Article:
Preserving Brooklyn Bridge with a shmear

Preserving Brooklyn Bridge with a shmear

Like many romantic gestures, the practice of lovers leaving locks on bridges has long-term structural implications, if not deep historical roots. Wikipedia explains that “the history of love padlocks dates back at least 100 years to a melancholic Serbian tale of World War I,” but the practice really took off after an Italian novel published in 2006 featured it. The gesture is popular with lovers and tourism officials, but engineers complain that the weight of thousands of metal locks adds up and can bring down bridges.

Indeed, padlocks left on the Brooklyn Bridge are blamed for a wire that snapped in September, leading to hours of repairs and traffic delays.

So New York City’s Department of Transportation started a crackdown, imposing fines and erecting a not-on-this-bridge sign with a New York twist. The sign reads: “NO LOCKS YES LOX.”

The “yes lox” sign features a photo of an everything bagel from Leo’s Bagels in Manhattan’s financial district, near the DOT’s offices.

If an official city sign with a bagel on it seems unexpected to you, you aren’t alone — sign maker John Jurgeleit told that even he was surprised that the DOT ate the idea up.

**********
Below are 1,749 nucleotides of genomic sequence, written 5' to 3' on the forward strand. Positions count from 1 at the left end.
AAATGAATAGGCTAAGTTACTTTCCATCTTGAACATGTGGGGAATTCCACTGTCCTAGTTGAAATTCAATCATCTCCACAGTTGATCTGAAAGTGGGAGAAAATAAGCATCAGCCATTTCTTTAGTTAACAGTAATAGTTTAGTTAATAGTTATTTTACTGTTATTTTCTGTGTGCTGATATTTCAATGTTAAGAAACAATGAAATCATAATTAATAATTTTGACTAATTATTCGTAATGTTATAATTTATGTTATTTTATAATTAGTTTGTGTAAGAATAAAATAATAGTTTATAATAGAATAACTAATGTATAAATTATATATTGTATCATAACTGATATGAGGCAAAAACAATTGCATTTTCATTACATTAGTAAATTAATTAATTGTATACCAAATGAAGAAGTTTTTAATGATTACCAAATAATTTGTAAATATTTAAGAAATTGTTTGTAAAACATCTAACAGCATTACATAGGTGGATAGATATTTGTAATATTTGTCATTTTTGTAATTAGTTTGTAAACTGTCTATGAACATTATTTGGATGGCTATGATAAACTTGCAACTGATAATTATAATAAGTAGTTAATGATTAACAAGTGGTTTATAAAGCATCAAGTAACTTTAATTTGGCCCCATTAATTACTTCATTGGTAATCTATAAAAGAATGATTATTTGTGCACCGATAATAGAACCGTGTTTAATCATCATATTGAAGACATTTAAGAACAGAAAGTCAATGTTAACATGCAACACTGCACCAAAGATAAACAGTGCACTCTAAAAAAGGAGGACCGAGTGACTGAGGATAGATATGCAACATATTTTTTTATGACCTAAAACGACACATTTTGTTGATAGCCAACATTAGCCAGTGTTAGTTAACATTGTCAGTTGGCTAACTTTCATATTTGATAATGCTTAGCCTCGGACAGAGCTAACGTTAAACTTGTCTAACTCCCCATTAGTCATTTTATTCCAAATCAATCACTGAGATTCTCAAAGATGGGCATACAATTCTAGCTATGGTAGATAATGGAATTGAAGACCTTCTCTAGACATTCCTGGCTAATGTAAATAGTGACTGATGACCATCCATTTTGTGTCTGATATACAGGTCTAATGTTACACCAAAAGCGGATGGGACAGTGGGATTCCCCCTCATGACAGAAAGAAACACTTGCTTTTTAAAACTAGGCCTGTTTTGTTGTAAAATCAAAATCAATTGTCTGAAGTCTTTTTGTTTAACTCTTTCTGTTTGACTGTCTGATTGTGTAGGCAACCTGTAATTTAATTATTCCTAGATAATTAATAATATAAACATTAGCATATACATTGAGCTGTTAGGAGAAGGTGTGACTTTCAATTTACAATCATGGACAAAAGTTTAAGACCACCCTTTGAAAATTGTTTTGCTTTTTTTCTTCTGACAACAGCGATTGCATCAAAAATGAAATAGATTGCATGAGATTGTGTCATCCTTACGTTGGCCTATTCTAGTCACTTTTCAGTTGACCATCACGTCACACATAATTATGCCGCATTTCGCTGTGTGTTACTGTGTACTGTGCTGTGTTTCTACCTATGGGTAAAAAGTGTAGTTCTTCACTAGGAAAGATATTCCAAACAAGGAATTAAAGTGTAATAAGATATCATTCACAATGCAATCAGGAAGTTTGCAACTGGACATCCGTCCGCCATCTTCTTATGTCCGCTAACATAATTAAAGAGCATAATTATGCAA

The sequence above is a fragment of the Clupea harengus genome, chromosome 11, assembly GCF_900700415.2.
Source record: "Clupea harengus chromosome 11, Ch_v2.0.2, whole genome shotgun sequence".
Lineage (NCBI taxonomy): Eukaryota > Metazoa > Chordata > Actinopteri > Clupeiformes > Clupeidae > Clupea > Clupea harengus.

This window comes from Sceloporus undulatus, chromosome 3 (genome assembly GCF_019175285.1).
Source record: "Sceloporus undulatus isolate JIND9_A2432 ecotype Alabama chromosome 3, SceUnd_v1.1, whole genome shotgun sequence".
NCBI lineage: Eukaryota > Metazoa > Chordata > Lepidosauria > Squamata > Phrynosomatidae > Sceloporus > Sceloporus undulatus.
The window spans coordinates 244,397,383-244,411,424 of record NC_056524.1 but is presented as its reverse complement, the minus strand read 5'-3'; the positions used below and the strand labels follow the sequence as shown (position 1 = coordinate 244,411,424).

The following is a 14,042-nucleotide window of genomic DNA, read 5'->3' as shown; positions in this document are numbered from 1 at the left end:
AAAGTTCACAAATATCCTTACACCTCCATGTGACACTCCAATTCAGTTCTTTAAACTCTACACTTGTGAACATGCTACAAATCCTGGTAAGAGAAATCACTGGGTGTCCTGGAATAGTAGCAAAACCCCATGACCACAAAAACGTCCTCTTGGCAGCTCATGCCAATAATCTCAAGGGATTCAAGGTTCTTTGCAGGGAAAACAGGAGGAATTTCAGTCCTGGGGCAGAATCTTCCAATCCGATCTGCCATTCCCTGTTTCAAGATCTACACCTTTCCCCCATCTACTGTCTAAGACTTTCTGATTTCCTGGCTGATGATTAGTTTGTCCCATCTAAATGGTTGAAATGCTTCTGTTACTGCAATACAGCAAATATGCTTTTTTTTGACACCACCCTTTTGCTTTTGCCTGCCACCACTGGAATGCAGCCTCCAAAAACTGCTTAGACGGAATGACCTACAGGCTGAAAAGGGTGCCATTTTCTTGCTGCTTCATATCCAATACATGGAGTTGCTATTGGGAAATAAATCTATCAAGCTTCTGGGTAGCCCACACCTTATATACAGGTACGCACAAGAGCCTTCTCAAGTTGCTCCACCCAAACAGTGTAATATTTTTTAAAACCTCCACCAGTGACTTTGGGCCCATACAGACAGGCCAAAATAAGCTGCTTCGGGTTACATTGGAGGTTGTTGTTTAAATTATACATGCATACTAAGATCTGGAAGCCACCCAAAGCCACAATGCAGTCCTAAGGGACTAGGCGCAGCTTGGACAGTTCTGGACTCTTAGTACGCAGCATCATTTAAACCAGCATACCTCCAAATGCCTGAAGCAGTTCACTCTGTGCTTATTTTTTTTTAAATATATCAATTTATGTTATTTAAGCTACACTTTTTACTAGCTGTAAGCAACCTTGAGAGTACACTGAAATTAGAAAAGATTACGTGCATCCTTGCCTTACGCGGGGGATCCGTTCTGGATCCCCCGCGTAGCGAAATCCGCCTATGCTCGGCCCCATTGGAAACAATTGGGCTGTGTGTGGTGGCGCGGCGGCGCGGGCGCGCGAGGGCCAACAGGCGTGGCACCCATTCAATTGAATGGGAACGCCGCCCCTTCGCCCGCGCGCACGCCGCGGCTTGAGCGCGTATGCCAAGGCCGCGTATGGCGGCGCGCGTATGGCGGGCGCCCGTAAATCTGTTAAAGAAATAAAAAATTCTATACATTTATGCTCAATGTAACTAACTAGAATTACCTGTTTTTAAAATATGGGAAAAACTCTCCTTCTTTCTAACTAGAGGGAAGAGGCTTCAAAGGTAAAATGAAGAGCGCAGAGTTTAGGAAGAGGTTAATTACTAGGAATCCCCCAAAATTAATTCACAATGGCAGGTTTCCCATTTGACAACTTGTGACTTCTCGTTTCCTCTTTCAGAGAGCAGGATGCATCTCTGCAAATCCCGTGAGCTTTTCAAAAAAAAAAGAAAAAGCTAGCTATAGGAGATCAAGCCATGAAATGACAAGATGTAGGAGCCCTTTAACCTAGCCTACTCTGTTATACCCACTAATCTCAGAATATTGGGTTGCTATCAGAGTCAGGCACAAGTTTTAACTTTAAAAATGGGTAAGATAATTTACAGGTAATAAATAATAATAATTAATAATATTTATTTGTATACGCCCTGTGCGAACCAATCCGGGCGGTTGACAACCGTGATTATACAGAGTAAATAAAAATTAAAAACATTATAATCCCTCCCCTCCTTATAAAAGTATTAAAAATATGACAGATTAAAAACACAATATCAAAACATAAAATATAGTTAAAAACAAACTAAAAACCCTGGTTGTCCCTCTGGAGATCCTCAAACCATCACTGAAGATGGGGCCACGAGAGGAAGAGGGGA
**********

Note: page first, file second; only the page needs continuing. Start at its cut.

“We did regulatory signs and then [city officials] wanted something a little more whimsical,” said Jurgeleit, who reportedly makes between 85,000 and 100,000 signs for the city each year. “As a goof, I came up with this and sent it over and our [Transportation Department] commissioner, who has a great sense of humor and a love of signs also, she loved it — she went with it … to my surprise.”

But city officials should be careful what they wish for — there’s probably enough lox in Brooklyn to weigh down a bridge.

This isn’t the first time that officials showed a little chutzpah in picking Brooklyn street signs. In 2000, Borough President Marty Markowitz had the DOT install a sign on the outbound Williamsburg Bridge reading “Leaving Brooklyn. Oy Vey!”

JTA Wire Service

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